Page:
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  • According to the account of Ctesias (preserved by Anaximenes of Lampsacus in Steph.

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  • The earlier Ionian physicists, Thales, Anaximander and Anaximenes, in their attempts to trace the Multiplicity of things to a single material element, had been troubled by no misgivings about the possibility of knowledge.

    0
    0
  • The successors of Thales were Anaximander and Anaximenes, who also sought for a primal substance of things.

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    0
  • Anaximenes, pupil of Anaximander, seems to have rebelled against the extreme materialism of his master.

    0
    0
  • Further, it is difficult not to accept Cicero's statement that Anaximenes made air a conscious deity; we are, at all events, justified in regarding Anaximenes as a link (perhaps an unconscious link) between crude Hylozoism and definitely metaphysical theories of existence.

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    0
  • We have seen that Thales recognized change, but attempted no explanation; that Anaximander spoke of change in two directions; that Anaximenes called these two directions by specific names.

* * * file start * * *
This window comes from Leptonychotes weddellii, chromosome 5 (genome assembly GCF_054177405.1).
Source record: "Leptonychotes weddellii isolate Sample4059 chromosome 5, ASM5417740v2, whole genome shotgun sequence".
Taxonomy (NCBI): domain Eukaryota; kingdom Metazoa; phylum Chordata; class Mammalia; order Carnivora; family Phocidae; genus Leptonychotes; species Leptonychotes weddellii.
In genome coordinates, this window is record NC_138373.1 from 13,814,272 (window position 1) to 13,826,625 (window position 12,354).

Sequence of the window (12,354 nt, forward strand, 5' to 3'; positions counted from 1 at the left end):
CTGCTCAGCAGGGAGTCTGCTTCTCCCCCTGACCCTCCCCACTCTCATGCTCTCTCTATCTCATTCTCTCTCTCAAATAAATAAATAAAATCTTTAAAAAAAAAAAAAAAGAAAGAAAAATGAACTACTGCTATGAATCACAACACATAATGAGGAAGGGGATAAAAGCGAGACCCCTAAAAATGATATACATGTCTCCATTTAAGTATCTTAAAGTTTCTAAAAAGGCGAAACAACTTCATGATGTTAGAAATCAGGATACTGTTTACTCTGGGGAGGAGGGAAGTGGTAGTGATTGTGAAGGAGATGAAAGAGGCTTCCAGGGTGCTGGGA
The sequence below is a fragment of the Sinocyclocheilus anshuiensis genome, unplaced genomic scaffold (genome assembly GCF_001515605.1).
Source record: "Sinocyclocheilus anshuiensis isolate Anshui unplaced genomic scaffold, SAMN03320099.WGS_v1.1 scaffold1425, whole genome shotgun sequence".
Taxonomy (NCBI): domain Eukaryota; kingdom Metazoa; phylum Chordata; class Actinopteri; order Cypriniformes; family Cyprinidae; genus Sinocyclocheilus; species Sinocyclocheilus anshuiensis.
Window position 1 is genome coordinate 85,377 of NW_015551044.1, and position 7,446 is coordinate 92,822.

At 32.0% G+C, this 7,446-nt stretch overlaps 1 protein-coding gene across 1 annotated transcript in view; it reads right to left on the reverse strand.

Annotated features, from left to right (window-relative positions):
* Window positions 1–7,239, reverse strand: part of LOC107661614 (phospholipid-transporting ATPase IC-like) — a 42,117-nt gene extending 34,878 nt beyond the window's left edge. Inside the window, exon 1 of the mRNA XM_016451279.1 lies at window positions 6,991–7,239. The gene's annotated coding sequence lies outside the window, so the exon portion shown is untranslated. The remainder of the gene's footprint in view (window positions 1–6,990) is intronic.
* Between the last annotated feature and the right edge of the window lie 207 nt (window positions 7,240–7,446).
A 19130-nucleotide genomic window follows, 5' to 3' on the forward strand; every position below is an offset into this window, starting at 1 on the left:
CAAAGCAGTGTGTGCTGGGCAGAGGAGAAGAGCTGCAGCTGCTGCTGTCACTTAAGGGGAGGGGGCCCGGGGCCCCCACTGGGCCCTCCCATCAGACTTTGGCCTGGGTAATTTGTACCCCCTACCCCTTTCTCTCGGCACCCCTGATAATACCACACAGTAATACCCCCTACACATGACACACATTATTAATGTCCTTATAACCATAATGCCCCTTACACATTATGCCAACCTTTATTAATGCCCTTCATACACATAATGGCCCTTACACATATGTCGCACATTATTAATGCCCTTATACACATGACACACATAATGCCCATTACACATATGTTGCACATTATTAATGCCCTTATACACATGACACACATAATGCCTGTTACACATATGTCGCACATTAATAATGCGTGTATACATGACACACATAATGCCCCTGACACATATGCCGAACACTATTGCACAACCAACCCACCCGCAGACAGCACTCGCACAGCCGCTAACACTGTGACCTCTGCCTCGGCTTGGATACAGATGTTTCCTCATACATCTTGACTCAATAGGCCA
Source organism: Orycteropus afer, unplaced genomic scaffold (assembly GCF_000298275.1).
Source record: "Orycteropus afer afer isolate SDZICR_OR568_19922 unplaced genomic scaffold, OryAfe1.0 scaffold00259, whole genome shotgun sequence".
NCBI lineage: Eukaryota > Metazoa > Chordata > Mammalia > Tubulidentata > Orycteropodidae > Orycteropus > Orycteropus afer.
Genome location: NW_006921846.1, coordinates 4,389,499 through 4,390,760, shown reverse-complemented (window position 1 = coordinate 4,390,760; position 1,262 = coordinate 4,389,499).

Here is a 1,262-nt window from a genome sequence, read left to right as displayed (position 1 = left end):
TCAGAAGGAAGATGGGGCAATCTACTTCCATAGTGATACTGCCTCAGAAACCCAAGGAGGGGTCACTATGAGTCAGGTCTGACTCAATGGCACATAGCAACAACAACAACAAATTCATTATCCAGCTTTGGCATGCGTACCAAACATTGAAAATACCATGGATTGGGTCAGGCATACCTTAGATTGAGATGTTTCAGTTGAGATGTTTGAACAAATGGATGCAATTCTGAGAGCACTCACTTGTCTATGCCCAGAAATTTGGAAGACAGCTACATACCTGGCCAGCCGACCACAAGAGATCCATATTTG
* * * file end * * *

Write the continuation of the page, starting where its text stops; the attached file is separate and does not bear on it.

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  • In Diogenes of Apollonia we find a return to Anaximenes.

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    0
  • But Diogenes went much farther than Anaximenes by attributing to air not only infinity and eternity but also intelligence.

    0
    0
  • Anaximenes of Lampsacus >>

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  • The primitive substance, be it remembered, is not Heraclitus's fire (though Cleanthes also called it flame of fire, 4X6) any more than it is the air or " breath " of Anaximenes or Diogenes of Apollonia.

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  • Thales, Anaximander and Anaximenes suppose the single element which they respectively postulate to be transformed into the various sorts of matter which they discover in the world around them, thus assuming the non-existence of that which is elemental and the existence of that which is non-elemental]; another, pursued by " restless " persons, whose " road returns upon itself," assumes that a thing " is and is not," " is the same and not the same " [an obvious reference, as Bernays points out in the Rheinisches Museum, vii.

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  • 11 and 12 are probably both by Anaximenes of Lampsacus.